Long Term COVID-19December 7, 2020

While experts are still studying coronavirus and its devastating effects, there is growing evidence that an estimated 25 – 35%* of COVID-19 survivors will experience lingering symptoms. The unique experience and widespread nature of post COVID-19 symptoms led to a new term, Long COVID. People experiencing Long COVID are sometimes called “Long Haulers.”

Some patients with this “new” condition may be experiencing a disease that is already recognized, but not widely understood: Myalgic Encephalomyelitis/ Chronic Fatigue Syndrome (ME/CFS). ME/CFS is one of several post-viral conditions with symptoms consistent with those reported by Long COVID patients.

* Strazewski, Len. Dr. Fauci Offers 2021 Forecast on COVID-19 Vaccines, Treatments, American Medical Association, 9 Nov. 2020, www.ama-assn.org/delivering-care/public-health/dr-fauci-offers-2021-forecast-covid-19-vaccines-treatments.   

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Have you had COVID-19?

Click here to register for the You + ME Registry Long COVID Study

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What is Long COVID? What are the symptoms?

Long COVID is also known as Post-COVID syndrome, Long Haulers, Long-term COVID-19, or LTC-19.

These terms describe a collection of lingering symptoms devastating the lives of many COVID-19 survivors. These symptoms persist in an estimated 25 – 35% of COVID-19 patients, regardless of infection severity, even after the patient no longer tests positive for the virus or antibodies. While recovery times for COVID-19 vary from person to person, Long COVID generally refers to cases where symptoms continue to persist for 90 days or more.

According to the CDC and other experts, Long COVID symptoms include:

  • Intermittent fever
  • Cough
  • Shortness of breath / Difficulty breathing
  • Fatigue (tiredness) or Disabling Fatigue (PEM, PENE)
  • Muscle/joint pain, body aches, or chest pain
  • Headache
  • Sleep Disruption / Unrefreshing Sleep
  • Difficulty with thinking and concentration (sometimes referred to as “brain fog”)
  • Loss of taste or smell
  • Fast-beating or pounding heart / large swings in heart rate and blood pressure

Preliminary reports and data about Long COVID symptoms and patient experiences contain many similarities to other chronic illnesses known to be associated with viral triggers, such as:  Myalgic Encephalomyelitis/Chronic Fatigue Syndrome (ME/CFS), postural orthostatic tachycardia syndrome (POTS), other forms of dysautonomia, and Mast Cell Activation Syndrome (MCAS), just to name a few.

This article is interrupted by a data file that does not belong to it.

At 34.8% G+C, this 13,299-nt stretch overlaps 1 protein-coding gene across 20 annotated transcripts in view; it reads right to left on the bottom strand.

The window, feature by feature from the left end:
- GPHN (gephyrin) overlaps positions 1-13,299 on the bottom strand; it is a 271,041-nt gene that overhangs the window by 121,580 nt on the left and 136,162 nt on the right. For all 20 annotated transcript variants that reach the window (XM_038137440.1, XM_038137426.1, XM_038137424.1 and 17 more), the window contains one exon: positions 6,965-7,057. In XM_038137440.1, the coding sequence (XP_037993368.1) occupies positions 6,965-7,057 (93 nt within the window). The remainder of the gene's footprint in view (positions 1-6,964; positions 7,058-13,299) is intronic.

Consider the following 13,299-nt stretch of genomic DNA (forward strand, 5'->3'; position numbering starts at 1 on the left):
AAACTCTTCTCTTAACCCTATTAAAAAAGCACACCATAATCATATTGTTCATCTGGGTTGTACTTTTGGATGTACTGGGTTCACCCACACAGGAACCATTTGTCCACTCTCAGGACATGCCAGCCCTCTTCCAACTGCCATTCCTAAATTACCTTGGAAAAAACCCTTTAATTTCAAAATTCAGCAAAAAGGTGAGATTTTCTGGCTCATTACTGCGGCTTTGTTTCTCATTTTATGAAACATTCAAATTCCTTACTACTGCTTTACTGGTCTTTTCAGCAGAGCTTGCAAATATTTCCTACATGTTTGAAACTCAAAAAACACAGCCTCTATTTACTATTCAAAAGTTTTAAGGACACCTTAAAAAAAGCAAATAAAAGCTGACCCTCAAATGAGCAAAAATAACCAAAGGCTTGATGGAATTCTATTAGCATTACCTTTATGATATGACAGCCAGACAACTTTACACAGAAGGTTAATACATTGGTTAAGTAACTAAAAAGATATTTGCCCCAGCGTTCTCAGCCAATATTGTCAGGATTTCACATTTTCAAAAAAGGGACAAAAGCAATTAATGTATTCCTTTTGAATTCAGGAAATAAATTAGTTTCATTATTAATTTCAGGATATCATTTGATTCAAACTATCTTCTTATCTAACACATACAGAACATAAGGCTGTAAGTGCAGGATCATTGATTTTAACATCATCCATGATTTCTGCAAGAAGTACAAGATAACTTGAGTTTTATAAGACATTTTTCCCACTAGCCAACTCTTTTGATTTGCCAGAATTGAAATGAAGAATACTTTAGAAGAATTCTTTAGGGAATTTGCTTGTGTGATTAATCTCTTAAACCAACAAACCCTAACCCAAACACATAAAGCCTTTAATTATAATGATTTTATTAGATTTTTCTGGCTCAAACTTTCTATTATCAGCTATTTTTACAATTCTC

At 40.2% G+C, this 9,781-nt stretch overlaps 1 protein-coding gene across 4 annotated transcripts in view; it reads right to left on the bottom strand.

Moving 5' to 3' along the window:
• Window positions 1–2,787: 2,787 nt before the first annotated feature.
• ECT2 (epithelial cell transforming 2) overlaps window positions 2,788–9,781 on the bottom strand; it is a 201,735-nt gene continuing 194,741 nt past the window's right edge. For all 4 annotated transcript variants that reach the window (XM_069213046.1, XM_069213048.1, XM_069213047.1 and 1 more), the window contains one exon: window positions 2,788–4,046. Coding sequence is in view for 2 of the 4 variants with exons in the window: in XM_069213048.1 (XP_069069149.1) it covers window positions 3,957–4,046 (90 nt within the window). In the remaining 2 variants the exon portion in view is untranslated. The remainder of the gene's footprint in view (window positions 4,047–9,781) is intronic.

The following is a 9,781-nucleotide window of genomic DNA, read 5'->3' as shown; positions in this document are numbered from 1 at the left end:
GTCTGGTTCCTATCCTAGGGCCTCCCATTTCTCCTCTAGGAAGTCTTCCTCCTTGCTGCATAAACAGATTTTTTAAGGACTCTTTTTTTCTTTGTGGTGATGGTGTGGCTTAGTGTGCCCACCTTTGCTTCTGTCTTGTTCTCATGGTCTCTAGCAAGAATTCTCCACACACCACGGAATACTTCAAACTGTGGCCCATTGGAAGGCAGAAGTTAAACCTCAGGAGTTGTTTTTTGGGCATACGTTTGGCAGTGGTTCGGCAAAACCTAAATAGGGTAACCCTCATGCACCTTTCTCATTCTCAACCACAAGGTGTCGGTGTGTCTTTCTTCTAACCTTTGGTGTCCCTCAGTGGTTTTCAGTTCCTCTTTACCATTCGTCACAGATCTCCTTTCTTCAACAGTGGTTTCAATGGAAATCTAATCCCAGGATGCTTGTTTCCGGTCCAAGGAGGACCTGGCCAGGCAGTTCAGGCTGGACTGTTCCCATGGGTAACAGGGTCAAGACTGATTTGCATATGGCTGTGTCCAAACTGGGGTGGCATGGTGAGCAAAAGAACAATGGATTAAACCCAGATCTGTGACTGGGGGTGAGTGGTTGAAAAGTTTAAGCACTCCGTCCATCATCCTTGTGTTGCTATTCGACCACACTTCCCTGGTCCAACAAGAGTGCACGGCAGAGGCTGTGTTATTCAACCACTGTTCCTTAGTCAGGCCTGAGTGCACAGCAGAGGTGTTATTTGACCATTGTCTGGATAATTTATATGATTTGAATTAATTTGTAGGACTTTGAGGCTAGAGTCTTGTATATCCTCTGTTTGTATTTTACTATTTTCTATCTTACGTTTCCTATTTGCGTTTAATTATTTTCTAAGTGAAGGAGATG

What is ME/CFS?

Myalgic encephalomyelitis (ME), previously called chronic fatigue syndrome (CFS), is a complex and debilitating multi-system, chronic disease often associated with viral infections. While “ME/CFS” is the preferred name by many, this disease has also been called systemic exertion intolerance disorder (SEID), chronic fatigue immune deficiency syndrome (CFIDS), or post-viral fatigue syndrome (PVFS).

“Post-exertional malaise” (PEM) is a hallmark of ME/CFS. PEM is the worsening of symptoms, fatigue, and discomfort following exertion. PEM occurs when even mild exertion or normal activity results in the loss of physical and mental stamina, as well as the worsening of other symptoms after exertion. Post-exertional malaise can sometimes occur immediately but is generally delayed for 24 or more hours following exertion.

A report found between 836,000 and 2.5 million people in the United States suffer from ME/CFS, and up to 80 percent of cases of ME/CFS are initiated by an infection, such as COVID-19. At this time, the cause of ME/CFS is not fully understood. There is no diagnostic test, no FDA-approved treatment, and patients often suffer for life.


 

Can COVID-19 cause ME/CFS?

Potentially, yes. There is emerging evidence that between 25 – 35% individuals who contracted COVID-19 are suffering with persistent symptoms that are “highly suggestive” of ME/CFS. There are also reports of individuals receiving a ME/CFS diagnosis as a result of a COVID-19 infection.

History shows that when a severe infection like COVID-19 sweeps through the population, ME/CFS often follows. Prior studies of other viral outbreaks, including SARS, MERS, West Nile virus and even Ebola, show long-term symptoms akin to those seen in ME/CFS in the aftermath of acute infection, ranging from 11%-90%.α

Because these viral outbreaks involved fewer total numbers, fewer longitudinal investigations were launched. However, thousands of people with COVID-19 are reporting extended symptoms consistent with post-viral onset of ME/CFS and these reports are being published in media outlets across the country.

“There is no question that there are a considerable number of individuals who have a post-viral syndrome… people who’ve recovered who do not get back to normal.  They have things that are highly suggestive of Myalgic Encephalomyelitis and Chronic Fatigue Syndrome. This is something we really need to seriously look at because it very well might be a post-viral syndrome associated with COVID-19.”